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Collaborations expected after microbiome symposium

(Left to right) Jo Handelsman, Associate Director for Science at the White House Office of Science and Technology Policy, H. Gert de Couet, National Science Foundation, Joseph Graber, U.S. Department of Energy, Lita Proctor, National Institutes of Health
(Left to right) Jo Handelsman, Associate Director for Science at the White House Office of Science and Technology Policy, H. Gert de Couet, National Science Foundation, Joseph Graber, U.S. Department of Energy, Lita Proctor, National Institutes of Health

Last Wednesday, people representing over 50 units on campus gathered in the Ebling Auditorium in Microbial Sciences for a symposium focused on the microbiome, a research area that was identified as an important focus in the CALS strategic planning work.

Exploring Microbiome Opportunities in Life Sciences in Agriculture was funding from private gifts and brought experts from NSF, DOE, NIH, the University of Aberdeen and the White House Office of Science and Technology Policy, as well as speakers from here on campus, to discuss opportunities in microbiome research.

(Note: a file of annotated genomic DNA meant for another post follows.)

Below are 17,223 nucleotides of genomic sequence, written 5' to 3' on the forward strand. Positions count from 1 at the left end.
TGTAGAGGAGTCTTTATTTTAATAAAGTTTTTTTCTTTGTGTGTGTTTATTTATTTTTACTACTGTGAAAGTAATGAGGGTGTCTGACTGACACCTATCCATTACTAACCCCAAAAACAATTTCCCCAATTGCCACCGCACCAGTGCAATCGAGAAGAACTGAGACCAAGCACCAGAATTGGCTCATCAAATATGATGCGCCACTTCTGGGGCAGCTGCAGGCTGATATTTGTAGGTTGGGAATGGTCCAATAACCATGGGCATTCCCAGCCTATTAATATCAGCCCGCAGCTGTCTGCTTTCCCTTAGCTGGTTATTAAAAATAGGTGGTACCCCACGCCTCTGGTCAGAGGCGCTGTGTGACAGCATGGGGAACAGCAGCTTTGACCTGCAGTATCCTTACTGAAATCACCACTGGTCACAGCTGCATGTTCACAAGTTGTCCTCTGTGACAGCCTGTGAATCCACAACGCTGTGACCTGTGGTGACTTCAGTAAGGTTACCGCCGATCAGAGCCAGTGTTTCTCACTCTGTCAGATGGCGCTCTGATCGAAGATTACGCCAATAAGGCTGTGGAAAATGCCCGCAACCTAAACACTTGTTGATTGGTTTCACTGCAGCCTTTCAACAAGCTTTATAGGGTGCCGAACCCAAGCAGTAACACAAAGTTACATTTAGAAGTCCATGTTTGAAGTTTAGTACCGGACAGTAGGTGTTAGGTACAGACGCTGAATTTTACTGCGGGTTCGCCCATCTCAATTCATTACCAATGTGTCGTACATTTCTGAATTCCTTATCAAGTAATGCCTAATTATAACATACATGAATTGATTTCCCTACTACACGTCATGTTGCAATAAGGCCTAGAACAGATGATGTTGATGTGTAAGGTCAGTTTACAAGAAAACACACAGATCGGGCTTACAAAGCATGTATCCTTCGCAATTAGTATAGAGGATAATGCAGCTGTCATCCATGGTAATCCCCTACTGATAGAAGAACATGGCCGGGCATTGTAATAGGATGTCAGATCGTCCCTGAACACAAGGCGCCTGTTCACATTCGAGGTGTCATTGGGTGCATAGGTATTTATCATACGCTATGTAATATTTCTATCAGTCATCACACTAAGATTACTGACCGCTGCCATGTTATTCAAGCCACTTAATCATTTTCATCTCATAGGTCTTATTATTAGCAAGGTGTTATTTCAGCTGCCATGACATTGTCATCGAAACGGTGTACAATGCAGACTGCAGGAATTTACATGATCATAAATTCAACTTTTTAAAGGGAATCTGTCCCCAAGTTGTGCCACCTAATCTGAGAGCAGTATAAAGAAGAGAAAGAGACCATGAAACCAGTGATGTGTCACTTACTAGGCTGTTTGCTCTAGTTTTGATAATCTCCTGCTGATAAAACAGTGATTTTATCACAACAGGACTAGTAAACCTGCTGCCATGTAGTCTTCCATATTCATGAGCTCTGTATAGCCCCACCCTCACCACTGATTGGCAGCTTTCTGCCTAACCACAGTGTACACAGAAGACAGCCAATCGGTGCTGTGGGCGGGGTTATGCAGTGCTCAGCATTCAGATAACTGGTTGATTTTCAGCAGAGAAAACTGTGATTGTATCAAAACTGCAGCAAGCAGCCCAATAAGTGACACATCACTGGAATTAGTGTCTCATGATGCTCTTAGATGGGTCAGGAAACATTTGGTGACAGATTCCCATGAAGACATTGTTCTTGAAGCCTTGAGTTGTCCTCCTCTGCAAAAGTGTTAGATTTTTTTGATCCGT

Several UW-Madison researchers are exploring the microbiome in a variety of ways and the CALS-appointed Microbiome Work Group is looking at ways in which collaborations can be encouraged.

Conversations ensue at the 2016 Microbiome Symposium
Conversations ensue at the 2016 Microbiome Symposium

A survey that was used to track registrations for the symposium also captured key words and research techniques being used by respondents. This information will be used to develop a database that will facilitate new research collaborations.

After observing conversations at breaks during the symposium, it is clear there is a lot of interest in the topic.

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